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November 12, 2011

[SSJ: 6947] Why did America remove three paragraphs from NSC 13/1?

From: Mark Murata
Date: 2011/11/12

In the years after World War II, the National Security Council wrote a document that contained a set of policy recommendations for how America should deal with Japan.
This document was called NSC 13:
Recommendations With Respect To U.S. Policy Toward Japan. There were three versions of this document. All three versions are nearly identical. However, the second version, NSC 13/2, is missing three paragraphs.
This version was completed on October 7, 1948, which was about two weeks after the original version was compiled.

I want to know why America made those changes. A while back, I asked someone on Twitter, a person whose username is tokyorich, why America made those changes.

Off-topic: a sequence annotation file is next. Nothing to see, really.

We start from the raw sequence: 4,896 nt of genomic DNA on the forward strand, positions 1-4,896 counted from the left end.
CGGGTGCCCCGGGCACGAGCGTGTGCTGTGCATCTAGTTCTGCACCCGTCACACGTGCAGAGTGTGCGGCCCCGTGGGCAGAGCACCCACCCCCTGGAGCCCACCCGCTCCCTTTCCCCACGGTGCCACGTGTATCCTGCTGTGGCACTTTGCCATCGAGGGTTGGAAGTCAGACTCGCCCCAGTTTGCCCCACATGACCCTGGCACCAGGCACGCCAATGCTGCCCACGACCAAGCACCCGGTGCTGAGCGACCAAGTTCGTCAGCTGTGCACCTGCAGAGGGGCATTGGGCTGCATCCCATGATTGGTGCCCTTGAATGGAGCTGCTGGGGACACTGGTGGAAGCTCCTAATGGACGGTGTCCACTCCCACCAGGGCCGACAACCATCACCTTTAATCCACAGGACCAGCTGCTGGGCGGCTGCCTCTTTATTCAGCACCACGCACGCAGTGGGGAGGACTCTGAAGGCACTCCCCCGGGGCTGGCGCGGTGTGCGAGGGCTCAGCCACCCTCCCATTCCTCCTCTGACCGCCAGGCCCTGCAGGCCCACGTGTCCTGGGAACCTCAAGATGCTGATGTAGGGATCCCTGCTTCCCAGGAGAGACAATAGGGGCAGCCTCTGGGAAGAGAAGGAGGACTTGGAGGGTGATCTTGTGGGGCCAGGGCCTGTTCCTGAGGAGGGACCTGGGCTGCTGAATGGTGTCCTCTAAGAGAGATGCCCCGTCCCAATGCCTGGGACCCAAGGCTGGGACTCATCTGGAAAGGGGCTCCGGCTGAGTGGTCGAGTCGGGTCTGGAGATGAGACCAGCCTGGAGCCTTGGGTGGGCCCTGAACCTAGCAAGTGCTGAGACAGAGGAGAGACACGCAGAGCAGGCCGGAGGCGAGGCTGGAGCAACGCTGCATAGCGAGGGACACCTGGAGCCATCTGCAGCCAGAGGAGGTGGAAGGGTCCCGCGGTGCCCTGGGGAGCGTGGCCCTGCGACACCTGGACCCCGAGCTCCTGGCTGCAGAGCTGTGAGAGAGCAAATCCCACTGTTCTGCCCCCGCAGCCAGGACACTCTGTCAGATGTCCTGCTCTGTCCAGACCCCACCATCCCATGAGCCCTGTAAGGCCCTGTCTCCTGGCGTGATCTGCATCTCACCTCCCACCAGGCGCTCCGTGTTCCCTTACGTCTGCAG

He said that America changed the document in reaction to the change in prime ministers (from Hitoshi Ashida to Shigeru Yoshida). That sounds like a plausible explanation to me. But when I asked tokyorich for more information, he refused to elaborate.

So I thought I'd throw the question over to you guys.
Why did America remove those three paragraphs from NSC 13/1? Is it related to the change in prime ministers?
If so, why did the removal of Hitoshi Ashida and the appointment of Shigeru Yoshida lead to the removal of those three paragraphs?


Approved by ssjmod at November 12, 2011 02:06 PM